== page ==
Hints and Tips

Video Conferencing

Video conferencing refers to the ability to exchange video and audio data between two or more locations. Ideally it should be possible to do this in high-definition video and high-quality audio, with no jerkiness in movement of the image and perfect synchronisation between the audio and video.

There are two common methods of implementing video conferencing; either by using a hardware codec (coder - decoder) or a software codec.

Video conferencing with a software codec

The best known example of this approach is Skype, using a webcam, microphone and speakers (built-in to most laptops, so no cost). If you are using a desktop computer the initial outlay may be anywhere between $50 and $2,000 per location, depending on the quality of equipment purchased and whether or not large display screens are included. 

With a free Skype account it is possible to video conference with one other similarly equipped person. For a few dollars a month the premium version of Skype permits video conferencing between people at multiple locations. The codec (the smarts that compress the video and audio and make best use of available bandwidth) are built into the Skype software. This approach is sometimes referred to as managed video conferencing.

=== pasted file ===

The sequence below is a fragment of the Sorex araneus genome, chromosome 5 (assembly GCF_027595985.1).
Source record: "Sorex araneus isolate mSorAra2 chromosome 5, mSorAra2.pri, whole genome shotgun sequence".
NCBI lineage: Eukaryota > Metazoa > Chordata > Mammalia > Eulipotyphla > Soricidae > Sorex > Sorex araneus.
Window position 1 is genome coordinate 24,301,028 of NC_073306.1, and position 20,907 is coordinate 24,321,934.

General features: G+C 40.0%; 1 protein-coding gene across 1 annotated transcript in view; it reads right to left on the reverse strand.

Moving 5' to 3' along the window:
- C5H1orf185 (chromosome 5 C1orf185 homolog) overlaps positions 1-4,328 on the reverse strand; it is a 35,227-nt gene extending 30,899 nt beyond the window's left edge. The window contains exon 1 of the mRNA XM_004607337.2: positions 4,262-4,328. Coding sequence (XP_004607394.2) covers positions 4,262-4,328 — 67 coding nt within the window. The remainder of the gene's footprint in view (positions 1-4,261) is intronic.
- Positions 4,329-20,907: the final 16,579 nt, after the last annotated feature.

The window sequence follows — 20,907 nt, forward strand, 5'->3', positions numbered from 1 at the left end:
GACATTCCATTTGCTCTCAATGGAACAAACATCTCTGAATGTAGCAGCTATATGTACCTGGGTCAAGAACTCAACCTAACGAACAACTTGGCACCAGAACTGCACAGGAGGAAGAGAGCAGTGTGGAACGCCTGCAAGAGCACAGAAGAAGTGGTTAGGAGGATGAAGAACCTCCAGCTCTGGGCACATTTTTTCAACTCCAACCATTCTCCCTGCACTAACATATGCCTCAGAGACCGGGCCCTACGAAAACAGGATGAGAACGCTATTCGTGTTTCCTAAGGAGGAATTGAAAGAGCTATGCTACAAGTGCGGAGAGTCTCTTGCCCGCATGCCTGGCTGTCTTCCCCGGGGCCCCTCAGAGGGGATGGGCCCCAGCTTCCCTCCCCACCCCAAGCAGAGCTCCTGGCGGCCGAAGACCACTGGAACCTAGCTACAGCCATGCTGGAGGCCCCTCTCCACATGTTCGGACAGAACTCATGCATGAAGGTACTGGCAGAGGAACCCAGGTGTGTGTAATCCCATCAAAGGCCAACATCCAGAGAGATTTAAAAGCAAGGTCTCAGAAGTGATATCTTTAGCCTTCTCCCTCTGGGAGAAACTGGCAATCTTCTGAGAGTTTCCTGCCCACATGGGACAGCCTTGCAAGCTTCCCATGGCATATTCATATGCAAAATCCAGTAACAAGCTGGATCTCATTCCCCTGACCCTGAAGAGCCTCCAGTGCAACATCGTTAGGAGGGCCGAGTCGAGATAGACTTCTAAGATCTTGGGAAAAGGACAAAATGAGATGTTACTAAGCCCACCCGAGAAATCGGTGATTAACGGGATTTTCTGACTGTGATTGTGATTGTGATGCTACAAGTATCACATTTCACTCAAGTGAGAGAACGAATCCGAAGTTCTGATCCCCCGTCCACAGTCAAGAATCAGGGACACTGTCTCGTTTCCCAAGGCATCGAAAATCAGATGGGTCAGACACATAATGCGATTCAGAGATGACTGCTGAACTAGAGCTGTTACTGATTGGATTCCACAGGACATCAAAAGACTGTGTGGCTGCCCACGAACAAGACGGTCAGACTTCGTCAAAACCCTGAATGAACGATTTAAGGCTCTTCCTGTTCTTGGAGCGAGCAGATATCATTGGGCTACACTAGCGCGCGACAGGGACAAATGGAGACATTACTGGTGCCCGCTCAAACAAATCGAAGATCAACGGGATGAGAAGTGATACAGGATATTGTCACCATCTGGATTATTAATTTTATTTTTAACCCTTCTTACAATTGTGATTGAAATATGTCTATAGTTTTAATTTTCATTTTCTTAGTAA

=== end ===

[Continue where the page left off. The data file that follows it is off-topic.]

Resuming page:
There are many other suppliers of managed video conferencing services, including GoToMeeting (Citrix), Webex (Cisco) and Lync (Microsoft - which also owns Skype). They offer a wider range of facilities than Skype, and charge more for their services, either on a rate per month / per user, a rate per minute or some combination of the two. 

Video conferencing with a hardware codec

This approach requires the purchase of a hardware codec - a box from a supplier such as Polycom. Hardware codecs are supplied with cameras, microphones, speakers - and usually one or two large display screens. The initial cost is likely to be in the region of $10,000 per location plus annual maintenance fees, but there are no ongoing costs for calls. 

The big question is this: will the faster line speeds of the NBN make it possible to cobble together a high-quality, 'home-grown' solution to video conferencing based on software codecs such as Skype - or is it still necessary to pay the big bucks for traditional solutions based on hardware codecs?


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